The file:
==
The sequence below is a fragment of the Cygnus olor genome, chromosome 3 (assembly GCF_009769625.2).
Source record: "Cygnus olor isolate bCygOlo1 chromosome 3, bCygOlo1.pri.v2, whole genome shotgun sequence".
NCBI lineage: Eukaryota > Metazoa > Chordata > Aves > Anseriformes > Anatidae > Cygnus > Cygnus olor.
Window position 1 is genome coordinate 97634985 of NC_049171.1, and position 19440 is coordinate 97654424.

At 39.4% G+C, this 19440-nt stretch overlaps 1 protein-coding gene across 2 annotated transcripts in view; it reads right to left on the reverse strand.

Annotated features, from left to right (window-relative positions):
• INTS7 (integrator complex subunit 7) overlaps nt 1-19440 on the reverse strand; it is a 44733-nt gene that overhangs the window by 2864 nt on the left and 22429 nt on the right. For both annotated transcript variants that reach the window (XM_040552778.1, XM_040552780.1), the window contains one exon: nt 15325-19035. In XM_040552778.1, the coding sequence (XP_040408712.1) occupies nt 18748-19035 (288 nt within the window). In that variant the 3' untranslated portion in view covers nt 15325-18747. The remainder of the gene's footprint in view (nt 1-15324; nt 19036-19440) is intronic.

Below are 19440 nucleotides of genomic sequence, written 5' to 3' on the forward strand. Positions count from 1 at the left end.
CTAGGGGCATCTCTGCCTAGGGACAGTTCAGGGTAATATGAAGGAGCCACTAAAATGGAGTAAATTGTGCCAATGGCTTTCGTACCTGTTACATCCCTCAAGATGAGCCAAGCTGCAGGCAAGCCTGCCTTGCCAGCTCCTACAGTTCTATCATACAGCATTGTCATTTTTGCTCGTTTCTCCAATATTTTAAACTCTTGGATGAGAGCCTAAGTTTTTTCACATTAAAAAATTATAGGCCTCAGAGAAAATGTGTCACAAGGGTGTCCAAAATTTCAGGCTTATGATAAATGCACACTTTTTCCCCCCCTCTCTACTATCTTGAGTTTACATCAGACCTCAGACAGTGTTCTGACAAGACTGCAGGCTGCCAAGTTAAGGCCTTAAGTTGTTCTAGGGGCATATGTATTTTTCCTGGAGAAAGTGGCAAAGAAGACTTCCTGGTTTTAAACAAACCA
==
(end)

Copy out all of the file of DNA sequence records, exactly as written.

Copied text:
The sequence below is a fragment of the Cygnus olor genome, chromosome 3 (assembly GCF_009769625.2).
Source record: "Cygnus olor isolate bCygOlo1 chromosome 3, bCygOlo1.pri.v2, whole genome shotgun sequence".
NCBI lineage: Eukaryota > Metazoa > Chordata > Aves > Anseriformes > Anatidae > Cygnus > Cygnus olor.
Window position 1 is genome coordinate 97634985 of NC_049171.1, and position 19440 is coordinate 97654424.

At 39.4% G+C, this 19440-nt stretch overlaps 1 protein-coding gene across 2 annotated transcripts in view; it reads right to left on the reverse strand.

Annotated features, from left to right (window-relative positions):
• INTS7 (integrator complex subunit 7) overlaps nt 1-19440 on the reverse strand; it is a 44733-nt gene that overhangs the window by 2864 nt on the left and 22429 nt on the right. For both annotated transcript variants that reach the window (XM_040552778.1, XM_040552780.1), the window contains one exon: nt 15325-19035. In XM_040552778.1, the coding sequence (XP_040408712.1) occupies nt 18748-19035 (288 nt within the window). In that variant the 3' untranslated portion in view covers nt 15325-18747. The remainder of the gene's footprint in view (nt 1-15324; nt 19036-19440) is intronic.

Below are 19440 nucleotides of genomic sequence, written 5' to 3' on the forward strand. Positions count from 1 at the left end.
CTAGGGGCATCTCTGCCTAGGGACAGTTCAGGGTAATATGAAGGAGCCACTAAAATGGAGTAAATTGTGCCAATGGCTTTCGTACCTGTTACATCCCTCAAGATGAGCCAAGCTGCAGGCAAGCCTGCCTTGCCAGCTCCTACAGTTCTATCATACAGCATTGTCATTTTTGCTCGTTTCTCCAATATTTTAAACTCTTGGATGAGAGCCTAAGTTTTTTCACATTAAAAAATTATAGGCCTCAGAGAAAATGTGTCACAAGGGTGTCCAAAATTTCAGGCTTATGATAAATGCACACTTTTTCCCCCCCTCTCTACTATCTTGAGTTTACATCAGACCTCAGACAGTGTTCTGACAAGACTGCAGGCTGCCAAGTTAAGGCCTTAAGTTGTTCTAGGGGCATATGTATTTTTCCTGGAGAAAGTGGCAAAGAAGACTTCCTGGTTTTAAACAAACCA